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Flood disasters and social resilience during the decline of the Qing Dynasty: case studies of 1823 and 1849
  • Zhixin Hao,
  • Dangyang Xiong,
  • Jingyun Zheng
Zhixin Hao
Institute of Geographic Sciences and Natural Resources Research, Chinese Academy of Sciences
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Dangyang Xiong
Institute of Geographic Sciences and Natural Resources Research Chinese Academy of Sciences
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Jingyun Zheng
Institute of Geographic Sciences and Natural Resources Research, Chinese Academy of Sciences
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Abstract

Based on historical records and crop harvest scores extracted from historical documents, this study reconstructed the spatial-temporal distribution and severities of floods in the Yangtze-Huai River valley in 1823 and 1849. We also summarized the effects of the floods on society and identified government measures taken to cope with the floods in the context of the economic recession in the period of 1801--1850. The 1823 flood, which was caused by the heavy precipitation of the Meiyu period and typhoons, severely affected areas in the lower reaches of the Yangtze River. Meanwhile, the 1849 flood, triggered by long-term, high-intensity Meiyu precipitation in the middle and lower reaches of the Yangtze River, mainly affected areas along the Yangtze River. The 1849 disaster was more serious than the one in 1823. In the lower reaches of the Yangtze River, the 1849 flood caused the worst agricultural failure of the period 1730--1852. To deal with the disasters, the Qing government took relief measures, such as exempting taxes in the affected areas, distributing grain stored in warehouses, and transferring grain to severely afflicted areas. These relief measures were supplemented by auxiliary measures, such as exempting commodity taxes on grain shipped to disaster areas and punishing officials who failed to provide adequate disaster relief. The flood disasters disrupted the water system of the Grand Canal and forced the Qing government to transport Cao rice by sea beginning in 1826. This laid the groundwork for the rise of coastal shipping in modern China. With the economic recession of the 19th century, Chinese society was not as resilient to floods as it was in the 18th century. Compared to droughts, floods are more difficult to deal with and pose greater threats to infrastructure and to normal life and work in the cities.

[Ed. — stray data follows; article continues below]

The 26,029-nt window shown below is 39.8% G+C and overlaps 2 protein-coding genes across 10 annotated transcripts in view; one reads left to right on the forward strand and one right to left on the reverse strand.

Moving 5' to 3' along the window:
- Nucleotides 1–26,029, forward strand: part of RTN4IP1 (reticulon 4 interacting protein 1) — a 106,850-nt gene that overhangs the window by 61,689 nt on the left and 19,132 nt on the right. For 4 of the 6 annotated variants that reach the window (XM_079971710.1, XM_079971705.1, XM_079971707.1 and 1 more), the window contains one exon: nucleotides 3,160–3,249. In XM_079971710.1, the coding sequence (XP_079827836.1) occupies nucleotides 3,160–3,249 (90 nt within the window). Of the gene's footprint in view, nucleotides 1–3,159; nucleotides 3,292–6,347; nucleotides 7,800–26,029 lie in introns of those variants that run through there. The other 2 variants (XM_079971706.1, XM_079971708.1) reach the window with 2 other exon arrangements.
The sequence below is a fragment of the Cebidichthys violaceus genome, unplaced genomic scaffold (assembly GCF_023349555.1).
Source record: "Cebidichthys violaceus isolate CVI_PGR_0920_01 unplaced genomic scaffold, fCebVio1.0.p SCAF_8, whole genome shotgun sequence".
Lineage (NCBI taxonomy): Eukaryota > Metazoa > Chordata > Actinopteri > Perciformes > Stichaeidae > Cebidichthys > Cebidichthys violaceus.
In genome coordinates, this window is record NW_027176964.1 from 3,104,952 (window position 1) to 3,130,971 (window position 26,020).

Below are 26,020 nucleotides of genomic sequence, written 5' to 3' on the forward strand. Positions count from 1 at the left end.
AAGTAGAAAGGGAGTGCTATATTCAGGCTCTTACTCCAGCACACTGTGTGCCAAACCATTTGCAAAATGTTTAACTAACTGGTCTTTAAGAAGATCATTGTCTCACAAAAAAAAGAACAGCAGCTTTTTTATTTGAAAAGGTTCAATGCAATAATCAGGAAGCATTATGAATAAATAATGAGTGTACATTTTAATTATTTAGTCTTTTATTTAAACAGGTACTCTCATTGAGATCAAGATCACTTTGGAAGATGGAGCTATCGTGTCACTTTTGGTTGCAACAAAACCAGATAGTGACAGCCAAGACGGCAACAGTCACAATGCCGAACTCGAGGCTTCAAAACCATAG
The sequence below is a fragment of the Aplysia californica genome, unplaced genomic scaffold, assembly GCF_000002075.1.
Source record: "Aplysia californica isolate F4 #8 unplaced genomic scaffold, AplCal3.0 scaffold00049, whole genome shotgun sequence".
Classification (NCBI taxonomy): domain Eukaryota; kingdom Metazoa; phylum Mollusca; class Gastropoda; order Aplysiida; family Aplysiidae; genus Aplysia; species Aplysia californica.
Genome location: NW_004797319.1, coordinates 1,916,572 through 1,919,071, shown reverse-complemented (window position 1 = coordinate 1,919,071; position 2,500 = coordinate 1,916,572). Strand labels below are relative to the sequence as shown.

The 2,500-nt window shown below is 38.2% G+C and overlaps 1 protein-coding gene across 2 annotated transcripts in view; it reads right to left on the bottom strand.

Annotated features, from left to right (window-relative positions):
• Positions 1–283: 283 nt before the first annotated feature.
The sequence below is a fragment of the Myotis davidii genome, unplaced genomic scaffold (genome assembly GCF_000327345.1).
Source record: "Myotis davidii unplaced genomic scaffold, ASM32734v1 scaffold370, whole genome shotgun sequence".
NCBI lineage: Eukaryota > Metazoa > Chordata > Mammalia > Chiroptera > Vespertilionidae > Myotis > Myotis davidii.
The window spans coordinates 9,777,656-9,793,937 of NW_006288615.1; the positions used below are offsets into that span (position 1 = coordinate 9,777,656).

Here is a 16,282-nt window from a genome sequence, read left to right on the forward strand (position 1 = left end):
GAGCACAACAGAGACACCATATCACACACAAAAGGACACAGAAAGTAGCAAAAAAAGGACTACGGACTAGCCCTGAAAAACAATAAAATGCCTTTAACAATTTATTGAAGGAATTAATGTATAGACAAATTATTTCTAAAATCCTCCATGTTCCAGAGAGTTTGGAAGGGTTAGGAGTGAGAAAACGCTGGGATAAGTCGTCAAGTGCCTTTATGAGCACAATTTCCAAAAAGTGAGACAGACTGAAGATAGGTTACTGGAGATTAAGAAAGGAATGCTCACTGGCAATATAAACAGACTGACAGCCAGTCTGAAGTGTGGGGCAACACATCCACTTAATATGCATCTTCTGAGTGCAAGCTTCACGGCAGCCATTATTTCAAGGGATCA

Peer review status:ACCEPTED

17 Feb 2021Submitted to Hydrological Processes
17 Feb 2021Submission Checks Completed
17 Feb 2021Assigned to Editor
18 Feb 2021Reviewer(s) Assigned
10 Apr 2021Review(s) Completed, Editorial Evaluation Pending
10 Apr 2021Editorial Decision: Revise Major
15 May 20211st Revision Received
17 May 2021Submission Checks Completed
17 May 2021Assigned to Editor
17 May 2021Reviewer(s) Assigned
22 Jun 2021Review(s) Completed, Editorial Evaluation Pending
22 Jun 2021Editorial Decision: Accept